Jim Garrison Lied About Being in the Courtroom During Key Testimony

A Vivid Account of Clay Shaw's Testimony Was Fabricated

Lying About Being in the Courtroom

by John Locke

One of the things that has always mystified me about On the Trail of the Assassins is how Garrison treated Shaw's testimony on the witness stand. Garrison's monumental case took two years to develop, generated heaps of national publicity, and built toward the questioning of the President's putative assassination sponsor on the witness stand in a court of law. Three hundred pages of On the Trail . . . build toward the moment and then this is all Garrison has to say:
[Shaw] took the stand and testified--under oath--that he had never known Oswald, never used the alias Clay Bertrand, and never called Dean Andrews. And most amazingly of all, he testified that he had never even met David Ferrie.
Garrison shares none of Shaw's testimony with the reader. Worse still, he omits any mention of Shaw's cross-examination by the prosecution team. A look into American Grotesque spells out the form the cross-examination took:
...So far the questioning on [Assistant District Attorney] Alcock's part was syllogistic, with the primary charge, that of conspiracy to assassinate the President, omitted and the possible secondary links of connection exploited at length. We waited for the whammy.

[More tangential questions related to Shaw's possible roommates, Shaw's maid, Shaw's limp, etc., then Alcock suddenly said, "No further questions."]

A silence of pure stunned surprise. The cross-examination had lasted sixty-five minutes and Alcock had not even asked Clay Shaw if he'd conspired to assassinate the President.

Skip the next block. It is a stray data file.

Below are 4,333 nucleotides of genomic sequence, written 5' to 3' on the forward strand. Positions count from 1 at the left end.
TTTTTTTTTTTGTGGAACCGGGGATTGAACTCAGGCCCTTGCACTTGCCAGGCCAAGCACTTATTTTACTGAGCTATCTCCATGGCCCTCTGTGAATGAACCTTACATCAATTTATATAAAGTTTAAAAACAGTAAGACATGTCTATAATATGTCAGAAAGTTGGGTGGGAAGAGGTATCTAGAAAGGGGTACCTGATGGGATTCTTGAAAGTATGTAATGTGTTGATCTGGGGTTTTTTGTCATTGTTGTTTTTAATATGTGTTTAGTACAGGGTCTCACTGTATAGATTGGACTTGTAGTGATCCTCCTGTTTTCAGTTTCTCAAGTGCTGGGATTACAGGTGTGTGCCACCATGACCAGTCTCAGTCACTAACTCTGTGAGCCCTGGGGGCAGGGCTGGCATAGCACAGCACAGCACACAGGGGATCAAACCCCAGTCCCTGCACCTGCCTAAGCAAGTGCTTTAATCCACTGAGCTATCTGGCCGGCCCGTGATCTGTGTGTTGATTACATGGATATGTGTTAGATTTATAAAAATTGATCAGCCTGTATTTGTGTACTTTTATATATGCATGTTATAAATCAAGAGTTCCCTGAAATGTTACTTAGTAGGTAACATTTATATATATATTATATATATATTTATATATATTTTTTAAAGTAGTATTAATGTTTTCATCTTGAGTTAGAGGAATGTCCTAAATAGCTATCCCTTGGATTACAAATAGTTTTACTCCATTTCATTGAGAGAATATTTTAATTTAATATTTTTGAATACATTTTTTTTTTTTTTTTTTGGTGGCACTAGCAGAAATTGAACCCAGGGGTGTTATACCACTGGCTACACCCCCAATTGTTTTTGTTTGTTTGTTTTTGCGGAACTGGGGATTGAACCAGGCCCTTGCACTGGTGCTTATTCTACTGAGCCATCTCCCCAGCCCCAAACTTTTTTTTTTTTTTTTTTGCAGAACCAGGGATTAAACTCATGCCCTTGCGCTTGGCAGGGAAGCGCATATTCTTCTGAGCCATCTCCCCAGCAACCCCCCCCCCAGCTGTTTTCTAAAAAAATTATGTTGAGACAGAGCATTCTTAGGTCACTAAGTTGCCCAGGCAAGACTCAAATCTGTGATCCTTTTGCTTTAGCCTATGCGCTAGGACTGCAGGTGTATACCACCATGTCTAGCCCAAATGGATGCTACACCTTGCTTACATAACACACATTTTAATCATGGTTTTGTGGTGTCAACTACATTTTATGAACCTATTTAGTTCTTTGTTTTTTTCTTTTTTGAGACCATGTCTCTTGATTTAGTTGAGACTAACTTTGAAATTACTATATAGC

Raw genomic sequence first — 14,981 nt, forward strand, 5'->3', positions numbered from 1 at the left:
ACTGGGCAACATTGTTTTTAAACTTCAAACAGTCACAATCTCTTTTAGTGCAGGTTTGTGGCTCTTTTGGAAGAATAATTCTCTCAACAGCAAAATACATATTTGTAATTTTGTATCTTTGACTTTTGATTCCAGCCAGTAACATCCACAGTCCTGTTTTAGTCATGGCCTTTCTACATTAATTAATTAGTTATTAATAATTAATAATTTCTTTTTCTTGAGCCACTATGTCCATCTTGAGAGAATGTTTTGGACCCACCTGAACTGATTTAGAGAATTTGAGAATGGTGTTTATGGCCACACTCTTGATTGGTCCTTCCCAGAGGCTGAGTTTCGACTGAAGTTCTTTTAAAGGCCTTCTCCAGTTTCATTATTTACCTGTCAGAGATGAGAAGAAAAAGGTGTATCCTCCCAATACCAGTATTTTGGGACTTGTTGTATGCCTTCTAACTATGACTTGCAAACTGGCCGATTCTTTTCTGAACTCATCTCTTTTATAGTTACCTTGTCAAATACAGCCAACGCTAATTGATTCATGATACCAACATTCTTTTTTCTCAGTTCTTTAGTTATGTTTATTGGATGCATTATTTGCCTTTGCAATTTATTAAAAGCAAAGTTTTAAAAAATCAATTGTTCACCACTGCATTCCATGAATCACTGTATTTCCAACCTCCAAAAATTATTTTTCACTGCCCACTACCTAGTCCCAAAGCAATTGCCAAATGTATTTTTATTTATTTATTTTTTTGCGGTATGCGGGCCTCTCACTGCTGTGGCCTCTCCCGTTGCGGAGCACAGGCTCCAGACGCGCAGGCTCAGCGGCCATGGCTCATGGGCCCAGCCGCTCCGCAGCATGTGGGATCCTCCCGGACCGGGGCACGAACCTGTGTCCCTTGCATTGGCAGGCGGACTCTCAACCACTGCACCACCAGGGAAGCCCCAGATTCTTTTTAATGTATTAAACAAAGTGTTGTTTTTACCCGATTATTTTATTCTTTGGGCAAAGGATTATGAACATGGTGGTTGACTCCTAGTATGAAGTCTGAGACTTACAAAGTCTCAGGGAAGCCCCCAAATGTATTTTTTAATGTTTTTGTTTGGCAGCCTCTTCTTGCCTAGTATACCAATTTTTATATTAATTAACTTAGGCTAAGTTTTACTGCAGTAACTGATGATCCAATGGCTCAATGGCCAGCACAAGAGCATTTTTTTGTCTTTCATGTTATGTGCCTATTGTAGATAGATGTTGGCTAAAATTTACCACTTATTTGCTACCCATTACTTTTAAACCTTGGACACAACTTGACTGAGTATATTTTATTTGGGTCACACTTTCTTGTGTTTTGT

But maybe Garrison's abbreviated account of Shaw's testimony stems from the fact that Garrison wasn't even there! You wouldn't know that from On the Trail of the Assassins, though. Garrison lies about his presence in the courtroom:
I was seated near Jim Alcock at the prosecutors' table and was just lighting up my pipe when I heard [Shaw's attorney] Irvin Dymond call "Clay Shaw."
But the truth is quite different:
I [author Kirkwood] suddenly glanced toward the prosecution table; Jim Garrison was still missing. It had never occurred to me that the District Attorney would default when it came time to hear the man he'd held captive for two years reply to him. It was not merely a matter of manners. This absence suffered from a final lack of grace at the moment of ultimate confrontation. I would have thought he would be there out of just plain curiosity. It was incredible that he was missing.
And later:
One of the local reporters assured me Garrison would put in an appearance for the cross-examination, but as the courtroom settled down and the rear doors were closed, there was no sign of him.
And as affirmed by the New York Times (Martin Waldron) of February 28, 1969:
District Attorney Jim Garrison was not in the courtroom during Mr. Shaw's testimony.
Can any of the Garrison worshippers explain why it is that The Great Crusading Prosecutor wasn't in court when Shaw took the stand? And why does Garrison claim he was there? And why doesn't the prosecution team even ask whether Shaw committed the crime he was accused of?

Stone repeatedly showed Garrison in court. Why is that significant? It's the difference between Garrison having a strong case and Garrison lowering his profile to avoid the embarrassment of personally conducting a sham prosecution.

[Quotes excerpted from On the Trail of the Assassins by Jim Garrison, Chapter 18, "The Trial of Clay Shaw"; and American Grotesque by James Kirkwood, Chapter 35, "Clay L. Shaw."]

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